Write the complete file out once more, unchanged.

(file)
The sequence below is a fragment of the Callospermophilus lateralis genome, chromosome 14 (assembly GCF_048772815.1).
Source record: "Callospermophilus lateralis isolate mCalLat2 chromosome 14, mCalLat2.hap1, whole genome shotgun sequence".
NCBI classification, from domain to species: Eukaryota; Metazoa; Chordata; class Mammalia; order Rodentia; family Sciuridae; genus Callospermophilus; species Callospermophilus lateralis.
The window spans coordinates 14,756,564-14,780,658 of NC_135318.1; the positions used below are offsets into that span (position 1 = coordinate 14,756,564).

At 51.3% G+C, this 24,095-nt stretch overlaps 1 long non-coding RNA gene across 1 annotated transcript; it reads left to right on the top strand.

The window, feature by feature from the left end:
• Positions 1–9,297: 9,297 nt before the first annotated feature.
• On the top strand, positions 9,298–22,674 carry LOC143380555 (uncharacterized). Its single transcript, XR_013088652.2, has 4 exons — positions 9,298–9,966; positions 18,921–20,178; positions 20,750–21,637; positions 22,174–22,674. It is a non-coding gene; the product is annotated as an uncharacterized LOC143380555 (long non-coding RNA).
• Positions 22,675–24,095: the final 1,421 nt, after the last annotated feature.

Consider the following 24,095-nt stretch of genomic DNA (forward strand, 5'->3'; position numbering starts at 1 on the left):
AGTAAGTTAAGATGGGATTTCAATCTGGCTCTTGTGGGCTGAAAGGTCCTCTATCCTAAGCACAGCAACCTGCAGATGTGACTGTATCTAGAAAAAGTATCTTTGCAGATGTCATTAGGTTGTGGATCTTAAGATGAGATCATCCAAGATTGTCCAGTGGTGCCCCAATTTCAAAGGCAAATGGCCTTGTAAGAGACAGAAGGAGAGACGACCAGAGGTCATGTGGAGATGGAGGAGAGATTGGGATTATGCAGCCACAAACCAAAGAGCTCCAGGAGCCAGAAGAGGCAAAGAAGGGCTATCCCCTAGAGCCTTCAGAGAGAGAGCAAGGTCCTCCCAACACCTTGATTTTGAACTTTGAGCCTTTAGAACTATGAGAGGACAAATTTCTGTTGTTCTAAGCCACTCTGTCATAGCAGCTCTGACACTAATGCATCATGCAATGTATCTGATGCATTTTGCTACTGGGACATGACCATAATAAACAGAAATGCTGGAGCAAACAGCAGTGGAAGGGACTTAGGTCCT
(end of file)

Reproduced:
The sequence below is a fragment of the Callospermophilus lateralis genome, chromosome 14 (assembly GCF_048772815.1).
Source record: "Callospermophilus lateralis isolate mCalLat2 chromosome 14, mCalLat2.hap1, whole genome shotgun sequence".
NCBI classification, from domain to species: Eukaryota; Metazoa; Chordata; class Mammalia; order Rodentia; family Sciuridae; genus Callospermophilus; species Callospermophilus lateralis.
The window spans coordinates 14,756,564-14,780,658 of NC_135318.1; the positions used below are offsets into that span (position 1 = coordinate 14,756,564).

At 51.3% G+C, this 24,095-nt stretch overlaps 1 long non-coding RNA gene across 1 annotated transcript; it reads left to right on the top strand.

The window, feature by feature from the left end:
• Positions 1–9,297: 9,297 nt before the first annotated feature.
• On the top strand, positions 9,298–22,674 carry LOC143380555 (uncharacterized). Its single transcript, XR_013088652.2, has 4 exons — positions 9,298–9,966; positions 18,921–20,178; positions 20,750–21,637; positions 22,174–22,674. It is a non-coding gene; the product is annotated as an uncharacterized LOC143380555 (long non-coding RNA).
• Positions 22,675–24,095: the final 1,421 nt, after the last annotated feature.

Consider the following 24,095-nt stretch of genomic DNA (forward strand, 5'->3'; position numbering starts at 1 on the left):
AGTAAGTTAAGATGGGATTTCAATCTGGCTCTTGTGGGCTGAAAGGTCCTCTATCCTAAGCACAGCAACCTGCAGATGTGACTGTATCTAGAAAAAGTATCTTTGCAGATGTCATTAGGTTGTGGATCTTAAGATGAGATCATCCAAGATTGTCCAGTGGTGCCCCAATTTCAAAGGCAAATGGCCTTGTAAGAGACAGAAGGAGAGACGACCAGAGGTCATGTGGAGATGGAGGAGAGATTGGGATTATGCAGCCACAAACCAAAGAGCTCCAGGAGCCAGAAGAGGCAAAGAAGGGCTATCCCCTAGAGCCTTCAGAGAGAGAGCAAGGTCCTCCCAACACCTTGATTTTGAACTTTGAGCCTTTAGAACTATGAGAGGACAAATTTCTGTTGTTCTAAGCCACTCTGTCATAGCAGCTCTGACACTAATGCATCATGCAATGTATCTGATGCATTTTGCTACTGGGACATGACCATAATAAACAGAAATGCTGGAGCAAACAGCAGTGGAAGGGACTTAGGTCCT